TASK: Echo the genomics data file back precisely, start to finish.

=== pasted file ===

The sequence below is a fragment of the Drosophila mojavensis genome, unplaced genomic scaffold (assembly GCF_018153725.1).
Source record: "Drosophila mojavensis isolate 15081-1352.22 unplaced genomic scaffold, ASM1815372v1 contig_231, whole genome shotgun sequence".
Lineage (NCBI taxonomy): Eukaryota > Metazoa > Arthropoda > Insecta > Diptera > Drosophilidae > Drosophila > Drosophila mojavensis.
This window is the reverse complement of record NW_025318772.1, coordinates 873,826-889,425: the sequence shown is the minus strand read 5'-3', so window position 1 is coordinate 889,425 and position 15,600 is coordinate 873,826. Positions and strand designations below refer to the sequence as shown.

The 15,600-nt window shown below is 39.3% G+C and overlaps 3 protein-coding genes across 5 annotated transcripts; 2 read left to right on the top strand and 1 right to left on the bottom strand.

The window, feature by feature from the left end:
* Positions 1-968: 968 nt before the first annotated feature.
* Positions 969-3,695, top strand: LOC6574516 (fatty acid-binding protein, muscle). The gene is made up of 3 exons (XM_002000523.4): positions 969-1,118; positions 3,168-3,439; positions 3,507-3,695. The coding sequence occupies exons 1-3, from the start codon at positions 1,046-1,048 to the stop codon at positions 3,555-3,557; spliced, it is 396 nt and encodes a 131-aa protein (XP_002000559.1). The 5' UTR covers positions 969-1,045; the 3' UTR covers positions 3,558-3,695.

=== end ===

The sequence below is a fragment of the Drosophila mojavensis genome, unplaced genomic scaffold (assembly GCF_018153725.1).
Source record: "Drosophila mojavensis isolate 15081-1352.22 unplaced genomic scaffold, ASM1815372v1 contig_231, whole genome shotgun sequence".
Lineage (NCBI taxonomy): Eukaryota > Metazoa > Arthropoda > Insecta > Diptera > Drosophilidae > Drosophila > Drosophila mojavensis.
This window is the reverse complement of record NW_025318772.1, coordinates 873,826-889,425: the sequence shown is the minus strand read 5'-3', so window position 1 is coordinate 889,425 and position 15,600 is coordinate 873,826. Positions and strand designations below refer to the sequence as shown.

The 15,600-nt window shown below is 39.3% G+C and overlaps 3 protein-coding genes across 5 annotated transcripts; 2 read left to right on the top strand and 1 right to left on the bottom strand.

The window, feature by feature from the left end:
* Positions 1-968: 968 nt before the first annotated feature.
* Positions 969-3,695, top strand: LOC6574516 (fatty acid-binding protein, muscle). The gene is made up of 3 exons (XM_002000523.4): positions 969-1,118; positions 3,168-3,439; positions 3,507-3,695. The coding sequence occupies exons 1-3, from the start codon at positions 1,046-1,048 to the stop codon at positions 3,555-3,557; spliced, it is 396 nt and encodes a 131-aa protein (XP_002000559.1). The 5' UTR covers positions 969-1,045; the 3' UTR covers positions 3,558-3,695.